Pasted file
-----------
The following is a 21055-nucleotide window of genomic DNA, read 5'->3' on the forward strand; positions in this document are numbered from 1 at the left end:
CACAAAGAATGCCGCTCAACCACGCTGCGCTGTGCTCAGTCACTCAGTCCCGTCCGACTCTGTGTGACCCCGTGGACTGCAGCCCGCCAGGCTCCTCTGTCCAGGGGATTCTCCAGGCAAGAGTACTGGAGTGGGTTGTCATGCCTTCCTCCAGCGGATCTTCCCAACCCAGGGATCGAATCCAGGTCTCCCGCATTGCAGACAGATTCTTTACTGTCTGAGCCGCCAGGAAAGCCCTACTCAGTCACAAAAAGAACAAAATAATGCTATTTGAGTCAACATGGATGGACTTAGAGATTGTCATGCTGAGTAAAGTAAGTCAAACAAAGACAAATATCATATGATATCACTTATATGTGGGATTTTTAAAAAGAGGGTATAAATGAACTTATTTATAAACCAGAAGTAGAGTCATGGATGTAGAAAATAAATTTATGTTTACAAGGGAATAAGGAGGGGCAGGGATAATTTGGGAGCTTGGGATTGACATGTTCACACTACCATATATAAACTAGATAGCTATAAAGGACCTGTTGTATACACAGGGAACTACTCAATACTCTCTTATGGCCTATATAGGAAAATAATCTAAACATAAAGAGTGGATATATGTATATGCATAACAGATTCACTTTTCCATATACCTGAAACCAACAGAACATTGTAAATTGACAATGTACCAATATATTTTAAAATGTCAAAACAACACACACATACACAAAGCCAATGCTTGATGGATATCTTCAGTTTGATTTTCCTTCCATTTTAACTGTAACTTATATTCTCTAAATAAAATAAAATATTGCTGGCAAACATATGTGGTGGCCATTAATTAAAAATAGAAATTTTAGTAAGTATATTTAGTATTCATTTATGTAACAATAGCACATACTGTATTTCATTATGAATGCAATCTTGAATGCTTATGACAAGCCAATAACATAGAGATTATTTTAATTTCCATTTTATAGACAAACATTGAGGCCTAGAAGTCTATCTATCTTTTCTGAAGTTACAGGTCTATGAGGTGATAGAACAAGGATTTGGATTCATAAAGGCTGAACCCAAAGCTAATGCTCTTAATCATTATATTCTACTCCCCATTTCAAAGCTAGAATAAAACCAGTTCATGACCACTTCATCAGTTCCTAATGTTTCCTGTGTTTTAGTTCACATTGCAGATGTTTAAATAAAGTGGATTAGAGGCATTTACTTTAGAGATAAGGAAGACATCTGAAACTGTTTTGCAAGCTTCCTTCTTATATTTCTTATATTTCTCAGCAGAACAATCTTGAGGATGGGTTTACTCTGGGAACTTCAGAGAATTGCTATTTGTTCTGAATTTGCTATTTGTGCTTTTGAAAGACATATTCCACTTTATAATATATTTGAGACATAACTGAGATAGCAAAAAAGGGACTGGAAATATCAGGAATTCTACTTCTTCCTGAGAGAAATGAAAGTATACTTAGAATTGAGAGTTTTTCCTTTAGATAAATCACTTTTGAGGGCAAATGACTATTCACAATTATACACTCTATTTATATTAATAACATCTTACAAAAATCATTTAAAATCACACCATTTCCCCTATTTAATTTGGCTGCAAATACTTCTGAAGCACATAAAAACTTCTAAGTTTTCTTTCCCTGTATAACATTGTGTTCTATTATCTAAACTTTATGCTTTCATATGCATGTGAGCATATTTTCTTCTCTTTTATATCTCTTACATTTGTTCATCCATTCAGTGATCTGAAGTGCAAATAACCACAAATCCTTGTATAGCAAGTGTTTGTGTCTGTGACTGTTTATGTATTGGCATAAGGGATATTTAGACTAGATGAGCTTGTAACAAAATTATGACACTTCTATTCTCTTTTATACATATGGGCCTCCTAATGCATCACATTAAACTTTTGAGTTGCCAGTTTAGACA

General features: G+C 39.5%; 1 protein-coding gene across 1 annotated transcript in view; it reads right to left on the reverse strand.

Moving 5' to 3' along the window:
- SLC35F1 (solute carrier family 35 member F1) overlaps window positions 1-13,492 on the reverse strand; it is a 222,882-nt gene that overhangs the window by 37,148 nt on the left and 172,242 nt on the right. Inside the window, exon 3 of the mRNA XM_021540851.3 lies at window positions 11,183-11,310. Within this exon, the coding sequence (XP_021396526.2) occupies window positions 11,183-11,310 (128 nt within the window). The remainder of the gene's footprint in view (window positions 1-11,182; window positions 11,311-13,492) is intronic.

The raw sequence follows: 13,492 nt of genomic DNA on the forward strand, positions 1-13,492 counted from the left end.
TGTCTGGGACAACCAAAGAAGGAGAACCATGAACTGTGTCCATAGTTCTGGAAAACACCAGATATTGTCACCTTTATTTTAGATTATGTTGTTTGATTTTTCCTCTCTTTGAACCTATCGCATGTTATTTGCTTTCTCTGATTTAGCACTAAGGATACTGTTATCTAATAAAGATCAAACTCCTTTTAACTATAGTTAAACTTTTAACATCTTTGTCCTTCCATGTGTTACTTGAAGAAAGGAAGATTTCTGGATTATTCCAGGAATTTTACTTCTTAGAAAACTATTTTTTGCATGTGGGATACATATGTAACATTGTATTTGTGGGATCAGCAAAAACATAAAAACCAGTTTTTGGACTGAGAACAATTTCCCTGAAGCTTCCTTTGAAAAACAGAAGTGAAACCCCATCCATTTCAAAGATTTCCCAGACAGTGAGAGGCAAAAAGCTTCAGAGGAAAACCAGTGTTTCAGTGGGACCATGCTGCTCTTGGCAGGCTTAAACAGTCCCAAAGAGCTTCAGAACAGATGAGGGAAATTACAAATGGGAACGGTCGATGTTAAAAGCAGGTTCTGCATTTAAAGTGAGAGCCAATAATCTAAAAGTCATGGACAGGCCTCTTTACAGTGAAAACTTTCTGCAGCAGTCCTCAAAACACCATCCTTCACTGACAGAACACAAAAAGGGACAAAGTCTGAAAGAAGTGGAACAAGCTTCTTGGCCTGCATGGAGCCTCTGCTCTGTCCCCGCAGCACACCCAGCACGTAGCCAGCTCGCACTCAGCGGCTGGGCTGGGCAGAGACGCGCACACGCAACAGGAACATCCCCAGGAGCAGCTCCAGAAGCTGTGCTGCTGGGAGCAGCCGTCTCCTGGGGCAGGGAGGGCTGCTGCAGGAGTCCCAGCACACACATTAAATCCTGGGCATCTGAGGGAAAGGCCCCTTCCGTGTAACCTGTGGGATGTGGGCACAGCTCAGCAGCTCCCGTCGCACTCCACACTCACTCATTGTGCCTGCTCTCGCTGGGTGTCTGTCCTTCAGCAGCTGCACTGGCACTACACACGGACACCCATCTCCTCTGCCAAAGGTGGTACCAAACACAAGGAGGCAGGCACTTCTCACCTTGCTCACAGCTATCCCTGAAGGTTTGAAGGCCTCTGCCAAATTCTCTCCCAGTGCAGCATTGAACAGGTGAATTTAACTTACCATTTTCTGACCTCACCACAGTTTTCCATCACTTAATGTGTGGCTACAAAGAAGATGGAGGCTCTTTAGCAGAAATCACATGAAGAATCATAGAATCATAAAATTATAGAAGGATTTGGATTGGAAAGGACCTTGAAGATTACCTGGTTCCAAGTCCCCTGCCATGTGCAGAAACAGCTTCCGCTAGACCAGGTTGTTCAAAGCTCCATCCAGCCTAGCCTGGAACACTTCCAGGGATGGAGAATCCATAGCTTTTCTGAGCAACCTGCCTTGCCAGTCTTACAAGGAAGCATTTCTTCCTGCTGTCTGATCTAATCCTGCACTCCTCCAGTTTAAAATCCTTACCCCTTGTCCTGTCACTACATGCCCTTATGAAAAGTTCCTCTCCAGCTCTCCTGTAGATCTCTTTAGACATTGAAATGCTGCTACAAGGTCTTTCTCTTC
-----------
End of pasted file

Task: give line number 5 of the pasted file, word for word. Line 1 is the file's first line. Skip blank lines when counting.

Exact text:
- SLC35F1 (solute carrier family 35 member F1) overlaps window positions 1-13,492 on the reverse strand; it is a 222,882-nt gene that overhangs the window by 37,148 nt on the left and 172,242 nt on the right. Inside the window, exon 3 of the mRNA XM_021540851.3 lies at window positions 11,183-11,310. Within this exon, the coding sequence (XP_021396526.2) occupies window positions 11,183-11,310 (128 nt within the window). The remainder of the gene's footprint in view (window positions 1-11,182; window positions 11,311-13,492) is intronic.